Friday’s Column: Supplemental Strength
Balance is that for which we hope and are vigilant to achieve. As true as this is for obedience (see 2 Kings 22.2), it is likewise needed emotionally. I’d like for us to note that optimum mental health in a fallen world is also a matter of equilibrium.
Let’s begin with the 800-pound gorilla in the room, the “gorilla” we call sadness. Why can’t we always be happy? It’s not that God did not intend for us to be happy. He created a world He described as “very good” (Genesis 1.31) and placed us into the idyllic Eden. Yet, in the exercise of our free will, we couldn’t abstain from eating the fruit of the one tree that was forbidden. Thus, when one is dealing with a broken world, sadness is going to come. We’ve even become so accustomed to its existence we create platitudes touting its presence. The Arab proverb states, “All sunshine makes a desert.” Even though sunshine is grand, weather consisting of only sunny days deviates from equilibrium bringing an environment hostile to life. Hence, it’s a bad thing. We’re left with the astounding proposition that for us to better appreciate the sunshine, we must learn to appreciate the rain.
In order to find emotional balance, one must avoid positive feedback loops. Yes, I realize this sounds counterproductive to our goal. Positive is a good thing, correct? Think of positive in this context as “plus.” It adds to. Do you want to read of a Biblical example of one caught in an emotional positive feedback loop? Read 1 Kings 18.20-19.21. Despite experiencing the glorious victory God brought over the prophets of Baal, Elijah retreats into a cave and sulks. Jezebel wants to kill him, and this is what Elijah becomes focused upon. What is Elijah’s positive feedback loop? Despite his faithfulness, his isolation reinforces his belief he is alone in the fight for God (1 Kings 19.10).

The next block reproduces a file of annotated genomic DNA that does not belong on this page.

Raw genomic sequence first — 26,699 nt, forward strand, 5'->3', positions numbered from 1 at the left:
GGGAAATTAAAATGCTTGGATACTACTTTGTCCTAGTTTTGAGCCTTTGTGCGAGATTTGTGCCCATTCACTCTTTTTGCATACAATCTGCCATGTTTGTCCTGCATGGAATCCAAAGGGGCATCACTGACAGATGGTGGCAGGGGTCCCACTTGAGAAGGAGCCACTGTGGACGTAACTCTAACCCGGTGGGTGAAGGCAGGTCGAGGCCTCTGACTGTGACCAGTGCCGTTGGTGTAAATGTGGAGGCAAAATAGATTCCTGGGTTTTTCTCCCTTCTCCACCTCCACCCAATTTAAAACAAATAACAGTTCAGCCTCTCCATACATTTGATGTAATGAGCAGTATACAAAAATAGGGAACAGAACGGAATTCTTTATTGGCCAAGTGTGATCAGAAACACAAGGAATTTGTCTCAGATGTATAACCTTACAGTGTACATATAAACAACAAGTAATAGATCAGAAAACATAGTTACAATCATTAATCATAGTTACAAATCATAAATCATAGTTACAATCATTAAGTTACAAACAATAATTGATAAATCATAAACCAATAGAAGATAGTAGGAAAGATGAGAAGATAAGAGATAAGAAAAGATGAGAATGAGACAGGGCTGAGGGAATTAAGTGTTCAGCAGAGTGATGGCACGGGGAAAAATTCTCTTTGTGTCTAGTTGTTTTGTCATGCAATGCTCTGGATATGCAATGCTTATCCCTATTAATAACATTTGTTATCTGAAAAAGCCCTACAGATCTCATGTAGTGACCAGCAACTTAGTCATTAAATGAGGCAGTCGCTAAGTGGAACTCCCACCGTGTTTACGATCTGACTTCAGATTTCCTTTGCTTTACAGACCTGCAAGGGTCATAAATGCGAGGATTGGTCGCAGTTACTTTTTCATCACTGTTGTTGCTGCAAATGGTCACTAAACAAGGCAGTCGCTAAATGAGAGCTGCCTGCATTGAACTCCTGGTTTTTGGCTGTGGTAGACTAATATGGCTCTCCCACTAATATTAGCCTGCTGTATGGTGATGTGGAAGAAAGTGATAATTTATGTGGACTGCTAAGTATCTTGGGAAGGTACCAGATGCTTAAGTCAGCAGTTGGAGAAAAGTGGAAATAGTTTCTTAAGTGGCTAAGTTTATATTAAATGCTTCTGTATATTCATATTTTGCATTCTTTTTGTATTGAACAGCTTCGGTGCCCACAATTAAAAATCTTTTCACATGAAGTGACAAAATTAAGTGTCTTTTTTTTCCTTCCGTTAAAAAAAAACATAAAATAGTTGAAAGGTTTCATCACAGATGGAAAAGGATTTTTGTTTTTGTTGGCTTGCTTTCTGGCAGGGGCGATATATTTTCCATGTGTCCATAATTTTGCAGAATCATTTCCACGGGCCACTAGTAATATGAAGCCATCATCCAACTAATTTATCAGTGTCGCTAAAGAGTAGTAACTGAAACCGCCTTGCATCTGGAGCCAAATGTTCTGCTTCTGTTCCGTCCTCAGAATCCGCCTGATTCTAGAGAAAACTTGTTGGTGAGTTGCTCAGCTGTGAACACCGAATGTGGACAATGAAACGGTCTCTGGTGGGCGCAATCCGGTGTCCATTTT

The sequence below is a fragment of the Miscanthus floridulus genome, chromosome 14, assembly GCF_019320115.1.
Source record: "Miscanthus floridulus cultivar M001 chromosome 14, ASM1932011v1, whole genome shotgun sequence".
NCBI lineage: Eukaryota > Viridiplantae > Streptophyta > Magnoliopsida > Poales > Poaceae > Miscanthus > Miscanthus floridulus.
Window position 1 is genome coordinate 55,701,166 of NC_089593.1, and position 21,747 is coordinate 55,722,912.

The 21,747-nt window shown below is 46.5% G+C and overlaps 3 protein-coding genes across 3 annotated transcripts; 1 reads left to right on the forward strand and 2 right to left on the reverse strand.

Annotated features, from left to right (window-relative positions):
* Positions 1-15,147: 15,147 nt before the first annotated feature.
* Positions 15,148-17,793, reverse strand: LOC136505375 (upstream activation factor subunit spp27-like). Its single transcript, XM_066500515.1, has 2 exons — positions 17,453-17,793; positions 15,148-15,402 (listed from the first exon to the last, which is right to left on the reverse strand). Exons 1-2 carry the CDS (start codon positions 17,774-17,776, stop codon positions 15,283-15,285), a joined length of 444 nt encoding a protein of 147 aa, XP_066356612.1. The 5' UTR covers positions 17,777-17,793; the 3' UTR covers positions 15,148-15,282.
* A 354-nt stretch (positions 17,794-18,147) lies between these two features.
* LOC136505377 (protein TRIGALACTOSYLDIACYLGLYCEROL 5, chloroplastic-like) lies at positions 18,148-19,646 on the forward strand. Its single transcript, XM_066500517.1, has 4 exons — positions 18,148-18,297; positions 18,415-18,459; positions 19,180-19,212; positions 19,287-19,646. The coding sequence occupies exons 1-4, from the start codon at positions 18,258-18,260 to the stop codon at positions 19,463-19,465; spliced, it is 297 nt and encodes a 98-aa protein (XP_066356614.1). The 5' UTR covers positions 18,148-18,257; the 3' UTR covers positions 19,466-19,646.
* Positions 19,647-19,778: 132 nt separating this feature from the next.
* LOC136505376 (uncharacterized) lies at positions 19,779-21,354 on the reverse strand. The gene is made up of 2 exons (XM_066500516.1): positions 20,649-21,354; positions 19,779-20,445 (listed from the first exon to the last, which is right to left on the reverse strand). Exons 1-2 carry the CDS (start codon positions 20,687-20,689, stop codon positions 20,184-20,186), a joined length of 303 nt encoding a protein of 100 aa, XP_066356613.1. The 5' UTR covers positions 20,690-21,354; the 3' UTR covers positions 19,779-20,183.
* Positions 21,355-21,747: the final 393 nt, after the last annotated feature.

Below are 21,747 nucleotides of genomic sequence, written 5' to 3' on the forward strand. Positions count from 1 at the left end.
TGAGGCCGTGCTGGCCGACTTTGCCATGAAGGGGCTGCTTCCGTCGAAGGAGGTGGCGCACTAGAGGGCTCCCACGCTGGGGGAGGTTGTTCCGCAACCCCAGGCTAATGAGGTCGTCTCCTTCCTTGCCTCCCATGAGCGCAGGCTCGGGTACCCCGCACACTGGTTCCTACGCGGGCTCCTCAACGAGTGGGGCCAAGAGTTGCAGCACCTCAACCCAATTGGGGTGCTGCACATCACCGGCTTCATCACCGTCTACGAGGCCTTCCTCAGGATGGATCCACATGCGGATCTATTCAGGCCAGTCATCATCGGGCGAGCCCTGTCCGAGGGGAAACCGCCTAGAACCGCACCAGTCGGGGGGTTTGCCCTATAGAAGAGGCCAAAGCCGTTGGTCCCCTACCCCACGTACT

God clears up Elijah’s misconception, reminding him that there were other faithful servants of God in Israel (1 Kings 19.18). He wasn’t alone. God also gave Elijah a compatriot in Elisha. In other words, God introduced a negative feedback loop. No longer able to fixate solely on himself, Elijah undertook the mentorship of Elisha (1 Kings 19.16). Elisha, in turn, ministered to the needs of Elijah (1 Kings 19.21).
When dealing with adversity, it’s our nature to retreat into solitude. Yet, this is not what God intends for us. I’m not denying that we all need private “closet time” (Matthew 6.6). Jesus often sought solitude to pray. However, allowing ourselves to feel cut off from brethren creates a positive feedback loop accentuating our anxieties. Is it any wonder that as Christians we are commanded to focus outwardly upon others (Philippians 2.4)? We are even exhorted to assemble so we will stir one another to love and good works (Hebrews 10.24-25).
Let us not allow adversity to destroy our emotional equilibrium. Rather, let us use it, with the assistance of others, to weave richer colors into the tapestry of our lives.